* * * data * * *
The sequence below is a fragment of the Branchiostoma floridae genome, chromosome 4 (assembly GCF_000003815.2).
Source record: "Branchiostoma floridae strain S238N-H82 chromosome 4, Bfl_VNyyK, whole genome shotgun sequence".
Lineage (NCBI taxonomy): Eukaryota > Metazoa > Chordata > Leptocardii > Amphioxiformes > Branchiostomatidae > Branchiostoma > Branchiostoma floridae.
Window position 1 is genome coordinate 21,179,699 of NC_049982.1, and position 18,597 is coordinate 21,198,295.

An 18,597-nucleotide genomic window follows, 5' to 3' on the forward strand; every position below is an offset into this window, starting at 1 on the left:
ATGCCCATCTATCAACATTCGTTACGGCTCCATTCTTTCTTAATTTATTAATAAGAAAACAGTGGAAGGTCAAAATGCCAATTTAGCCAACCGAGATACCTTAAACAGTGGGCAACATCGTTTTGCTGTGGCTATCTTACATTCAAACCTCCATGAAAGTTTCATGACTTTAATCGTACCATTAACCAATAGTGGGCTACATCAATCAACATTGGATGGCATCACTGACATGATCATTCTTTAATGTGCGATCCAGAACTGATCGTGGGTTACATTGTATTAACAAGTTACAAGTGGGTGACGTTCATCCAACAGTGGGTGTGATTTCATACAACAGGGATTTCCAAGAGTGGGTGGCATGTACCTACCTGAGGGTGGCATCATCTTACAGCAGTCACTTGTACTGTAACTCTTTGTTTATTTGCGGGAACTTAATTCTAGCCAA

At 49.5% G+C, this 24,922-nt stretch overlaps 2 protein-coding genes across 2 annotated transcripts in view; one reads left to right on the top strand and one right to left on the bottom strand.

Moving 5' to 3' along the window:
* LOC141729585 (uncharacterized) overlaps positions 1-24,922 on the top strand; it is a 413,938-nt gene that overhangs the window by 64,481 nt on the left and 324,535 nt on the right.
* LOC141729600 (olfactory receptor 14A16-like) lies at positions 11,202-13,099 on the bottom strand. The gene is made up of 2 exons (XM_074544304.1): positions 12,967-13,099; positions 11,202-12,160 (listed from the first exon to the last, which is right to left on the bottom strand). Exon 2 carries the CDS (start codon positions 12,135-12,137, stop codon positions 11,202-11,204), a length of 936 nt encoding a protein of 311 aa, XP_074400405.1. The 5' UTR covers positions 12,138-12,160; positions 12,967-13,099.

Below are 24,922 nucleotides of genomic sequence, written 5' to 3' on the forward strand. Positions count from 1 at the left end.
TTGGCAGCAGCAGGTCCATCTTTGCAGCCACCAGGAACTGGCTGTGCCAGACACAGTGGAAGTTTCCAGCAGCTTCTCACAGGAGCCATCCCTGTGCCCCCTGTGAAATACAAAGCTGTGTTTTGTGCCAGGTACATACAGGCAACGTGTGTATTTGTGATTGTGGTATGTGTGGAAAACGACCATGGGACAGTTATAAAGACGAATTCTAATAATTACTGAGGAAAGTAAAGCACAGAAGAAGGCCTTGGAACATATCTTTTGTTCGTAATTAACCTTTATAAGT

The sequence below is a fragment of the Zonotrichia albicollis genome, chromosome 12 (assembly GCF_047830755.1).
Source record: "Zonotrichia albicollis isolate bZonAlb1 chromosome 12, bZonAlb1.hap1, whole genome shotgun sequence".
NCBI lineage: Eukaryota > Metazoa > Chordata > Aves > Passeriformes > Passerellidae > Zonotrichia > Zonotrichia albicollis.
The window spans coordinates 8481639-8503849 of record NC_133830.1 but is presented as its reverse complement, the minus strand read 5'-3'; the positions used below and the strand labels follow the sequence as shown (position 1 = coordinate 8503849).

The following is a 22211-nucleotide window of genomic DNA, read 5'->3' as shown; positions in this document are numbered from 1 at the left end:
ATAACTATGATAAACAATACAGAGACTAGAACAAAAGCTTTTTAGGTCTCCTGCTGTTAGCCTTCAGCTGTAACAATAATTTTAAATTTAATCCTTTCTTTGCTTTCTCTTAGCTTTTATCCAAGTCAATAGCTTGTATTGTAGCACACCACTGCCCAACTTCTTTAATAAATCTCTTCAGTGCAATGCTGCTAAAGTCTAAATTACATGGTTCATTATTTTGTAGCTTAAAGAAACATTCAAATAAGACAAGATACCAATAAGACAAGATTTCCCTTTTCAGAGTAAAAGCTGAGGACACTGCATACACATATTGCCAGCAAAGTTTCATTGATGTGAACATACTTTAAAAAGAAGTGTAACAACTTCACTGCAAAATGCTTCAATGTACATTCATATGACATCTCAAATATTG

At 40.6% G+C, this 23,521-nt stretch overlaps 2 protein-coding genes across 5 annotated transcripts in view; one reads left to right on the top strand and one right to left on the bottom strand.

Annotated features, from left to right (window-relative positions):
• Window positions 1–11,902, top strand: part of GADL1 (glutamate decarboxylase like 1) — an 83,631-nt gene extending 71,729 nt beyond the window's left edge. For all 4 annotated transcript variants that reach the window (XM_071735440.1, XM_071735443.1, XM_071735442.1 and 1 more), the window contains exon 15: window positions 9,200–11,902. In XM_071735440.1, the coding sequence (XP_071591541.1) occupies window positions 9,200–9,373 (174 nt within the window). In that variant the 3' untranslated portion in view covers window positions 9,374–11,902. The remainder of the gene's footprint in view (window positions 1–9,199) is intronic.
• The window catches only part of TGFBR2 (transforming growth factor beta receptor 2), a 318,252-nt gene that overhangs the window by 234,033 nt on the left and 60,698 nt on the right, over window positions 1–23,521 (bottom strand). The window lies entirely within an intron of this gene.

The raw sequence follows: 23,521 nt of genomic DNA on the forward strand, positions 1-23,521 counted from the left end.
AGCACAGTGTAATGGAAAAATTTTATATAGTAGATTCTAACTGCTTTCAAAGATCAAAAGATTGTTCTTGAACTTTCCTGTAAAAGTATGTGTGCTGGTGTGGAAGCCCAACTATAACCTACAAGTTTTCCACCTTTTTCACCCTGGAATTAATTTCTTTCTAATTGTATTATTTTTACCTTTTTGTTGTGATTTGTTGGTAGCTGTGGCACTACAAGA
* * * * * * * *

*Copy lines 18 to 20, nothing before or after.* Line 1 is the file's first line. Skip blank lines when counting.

ATAACTATGATAAACAATACAGAGACTAGAACAAAAGCTTTTTAGGTCTCCTGCTGTTAGCCTTCAGCTGTAACAATAATTTTAAATTTAATCCTTTCTTTGCTTTCTCTTAGCTTTTATCCAAGTCAATAGCTTGTATTGTAGCACACCACTGCCCAACTTCTTTAATAAATCTCTTCAGTGCAATGCTGCTAAAGTCTAAATTACATGGTTCATTATTTTGTAGCTTAAAGAAACATTCAAATAAGACAAGATACCAATAAGACAAGATTTCCCTTTTCAGAGTAAAAGCTGAGGACACTGCATACACATATTGCCAGCAAAGTTTCATTGATGTGAACATACTTTAAAAAGAAGTGTAACAACTTCACTGCAAAATGCTTCAATGTACATTCATATGACATCTCAAATATTG

At 40.6% G+C, this 23,521-nt stretch overlaps 2 protein-coding genes across 5 annotated transcripts in view; one reads left to right on the top strand and one right to left on the bottom strand.

Annotated features, from left to right (window-relative positions):